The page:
Worried about a late period, but know you’re not pregnant? Don’t panic as there are often ‘other’ reasons for your period to be late.
There are also two times in a woman’s life when it’s totally normal for her period to be irregular: when it first begins, and when menopause starts. As your body goes through the transition, your normal cycle can become irregular.
Most women who haven’t reached menopause usually have a period every 28 days. However, a healthy menstrual cycle can range from every 21 to 35 days. If your period doesn’t fall within these ranges, it could be because of one of the following reasons.
Stress can throw off your hormones, change your daily routine, and even affect the part of your brain responsible for regulating your period — your hypothalamus. Over time, stress can lead to illness or sudden weight gain or loss, all of which can impact your cycle.
If you think stress might be throwing off your period, try practicing relaxation techniques and making lifestyle changes. Adding more exercise to your regimen may help get you back on track.
Low body weight
Women with eating disorders, such as anorexia nervosa or bulimia, may experience missed periods. Weighing 10 percent below what’s considered a normal range for your height can change the way your body functions and stop ovulation. Getting treatment for your eating disorder and putting on weight in a healthy way can return your cycle to normal. Women who participate in extreme exercise and have a very low body fat ratio, such as marathons, may find their periods stop as well.
Just as low body weight can cause hormonal changes, so can being overweight. Your doctor will recommend a diet and exercise plan if they determine that obesity is a factor in your late or missed periods.
Polycystic ovary syndrome (PCOS)
Polycystic ovary syndrome (PCOS) is a condition that causes your body to produce more of the male hormone androgen. Cysts form on the ovaries as a result of this hormone imbalance. This can make ovulation irregular or stop it altogether.
Other hormones, such as insulin, can also get out of balance. This is due to insulin resistance, which is associated with PCOS. Treatment for PCOS focuses on relieving symptoms. Your doctor may prescribe birth control or other medication to help regulate your cycle.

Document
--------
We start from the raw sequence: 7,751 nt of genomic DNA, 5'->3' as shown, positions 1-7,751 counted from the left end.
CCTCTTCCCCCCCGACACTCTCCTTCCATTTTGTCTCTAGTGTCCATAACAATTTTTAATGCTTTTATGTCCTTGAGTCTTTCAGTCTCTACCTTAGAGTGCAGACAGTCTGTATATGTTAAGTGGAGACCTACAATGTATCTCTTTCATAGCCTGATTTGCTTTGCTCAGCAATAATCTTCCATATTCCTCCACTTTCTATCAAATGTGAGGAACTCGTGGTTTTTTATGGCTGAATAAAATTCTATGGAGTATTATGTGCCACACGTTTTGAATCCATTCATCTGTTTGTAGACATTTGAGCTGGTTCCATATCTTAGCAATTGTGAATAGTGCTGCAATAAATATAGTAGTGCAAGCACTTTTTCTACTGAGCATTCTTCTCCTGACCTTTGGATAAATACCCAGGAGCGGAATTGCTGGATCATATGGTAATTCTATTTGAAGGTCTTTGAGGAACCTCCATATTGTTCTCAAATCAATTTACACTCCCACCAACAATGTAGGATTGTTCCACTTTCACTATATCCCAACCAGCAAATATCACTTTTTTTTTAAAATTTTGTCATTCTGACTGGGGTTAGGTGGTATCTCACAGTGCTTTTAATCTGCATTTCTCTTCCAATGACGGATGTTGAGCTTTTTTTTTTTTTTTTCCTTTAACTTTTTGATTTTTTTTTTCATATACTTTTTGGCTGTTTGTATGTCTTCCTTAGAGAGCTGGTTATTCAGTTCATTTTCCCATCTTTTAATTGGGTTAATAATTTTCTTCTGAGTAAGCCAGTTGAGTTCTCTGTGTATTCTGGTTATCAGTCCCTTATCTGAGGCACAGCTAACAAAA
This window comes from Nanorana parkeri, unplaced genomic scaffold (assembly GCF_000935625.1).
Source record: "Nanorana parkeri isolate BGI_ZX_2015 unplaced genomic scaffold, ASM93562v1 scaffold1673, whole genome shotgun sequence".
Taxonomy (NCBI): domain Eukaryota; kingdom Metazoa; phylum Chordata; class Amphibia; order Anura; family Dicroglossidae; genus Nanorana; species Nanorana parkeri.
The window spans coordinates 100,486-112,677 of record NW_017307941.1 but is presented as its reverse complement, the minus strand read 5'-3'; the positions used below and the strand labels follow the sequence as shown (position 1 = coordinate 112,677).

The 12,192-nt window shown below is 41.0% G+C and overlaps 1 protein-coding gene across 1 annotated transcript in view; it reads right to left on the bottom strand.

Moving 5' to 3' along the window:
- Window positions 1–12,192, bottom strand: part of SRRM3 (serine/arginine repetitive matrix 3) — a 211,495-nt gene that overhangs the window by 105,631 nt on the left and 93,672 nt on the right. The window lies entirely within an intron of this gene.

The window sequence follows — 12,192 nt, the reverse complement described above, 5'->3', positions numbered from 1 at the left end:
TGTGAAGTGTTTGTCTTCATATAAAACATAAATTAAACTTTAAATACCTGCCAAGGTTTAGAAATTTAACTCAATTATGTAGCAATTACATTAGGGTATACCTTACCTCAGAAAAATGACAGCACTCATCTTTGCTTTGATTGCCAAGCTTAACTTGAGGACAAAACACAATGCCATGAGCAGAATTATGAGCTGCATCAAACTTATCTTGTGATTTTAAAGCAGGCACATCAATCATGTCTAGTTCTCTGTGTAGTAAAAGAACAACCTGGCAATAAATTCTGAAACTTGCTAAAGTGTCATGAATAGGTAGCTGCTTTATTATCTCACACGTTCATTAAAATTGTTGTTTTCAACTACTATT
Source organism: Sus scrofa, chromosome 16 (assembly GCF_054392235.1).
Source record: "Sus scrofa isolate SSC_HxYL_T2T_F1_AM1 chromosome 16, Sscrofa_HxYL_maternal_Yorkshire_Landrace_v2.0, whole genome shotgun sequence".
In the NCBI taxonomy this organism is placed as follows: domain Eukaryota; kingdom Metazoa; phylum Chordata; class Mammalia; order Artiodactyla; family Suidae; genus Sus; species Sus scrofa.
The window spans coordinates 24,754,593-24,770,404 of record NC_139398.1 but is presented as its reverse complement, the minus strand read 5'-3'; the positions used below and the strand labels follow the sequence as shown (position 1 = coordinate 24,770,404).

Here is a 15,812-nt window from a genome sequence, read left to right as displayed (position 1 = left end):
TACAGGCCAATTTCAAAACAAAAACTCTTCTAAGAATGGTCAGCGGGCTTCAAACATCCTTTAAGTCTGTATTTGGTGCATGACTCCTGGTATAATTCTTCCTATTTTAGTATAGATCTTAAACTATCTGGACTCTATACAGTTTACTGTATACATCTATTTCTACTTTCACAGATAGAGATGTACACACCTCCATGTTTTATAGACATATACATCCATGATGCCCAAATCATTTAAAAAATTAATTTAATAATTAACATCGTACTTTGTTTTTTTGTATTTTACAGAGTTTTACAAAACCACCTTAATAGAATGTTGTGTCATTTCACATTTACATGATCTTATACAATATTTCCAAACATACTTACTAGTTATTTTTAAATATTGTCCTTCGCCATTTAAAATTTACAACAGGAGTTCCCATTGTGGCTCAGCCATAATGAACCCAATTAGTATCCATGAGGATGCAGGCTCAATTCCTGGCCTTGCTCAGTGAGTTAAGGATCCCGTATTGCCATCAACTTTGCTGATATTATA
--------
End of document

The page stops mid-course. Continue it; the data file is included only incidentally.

You may experience a change in your cycle when you go on or off birth control. Birth control pills contain the hormones estrogen and progestin, which prevent your ovaries from releasing eggs. It can take up to six months for your cycle to become consistent again after stopping the pill. Other types of contraceptives that are implanted or injected can cause missed periods as well.
Chronic diseases such as diabetes and celiac disease also can affect your menstrual cycle. Changes in blood sugar are linked to hormonal changes, so even though it’s rare, poorly controlled diabetes could cause your period to be irregular.
Celiac disease causes inflammation that can lead to damage in your small intestine, which may prevent your body from absorbing key nutrients. This can cause late or missed periods.
Most women begin menopause between ages 45 to 55. Women who develop symptoms around age 40 or earlier are considered to have early peri-menopause. This means your egg supply is winding down, and the result will be missed periods and eventually the end of menstruation.
An overactive or underactive thyroid gland could also be the cause of late or missed periods. The thyroid regulates your body’s metabolism, so hormone levels can be affected as well. Thyroid issues can usually be treated with medication. After treatment, your period will likely return to normal.
When to see your doctor
Your doctor can properly diagnose the reason for your late or missed period and discuss your treatment options. Keep a record of changes in your cycle as well as other health changes to show your doctor. This will help them make a diagnosis.
If you have the following symptoms, contact a doctor right away:
- unusually heavy bleeding
- severe pain
- nausea and vomiting
- bleeding that lasts longer than seven days
- bleeding after you’ve already entered menopause and had not periods for a year
Article taken from the Healthline Editorial Team
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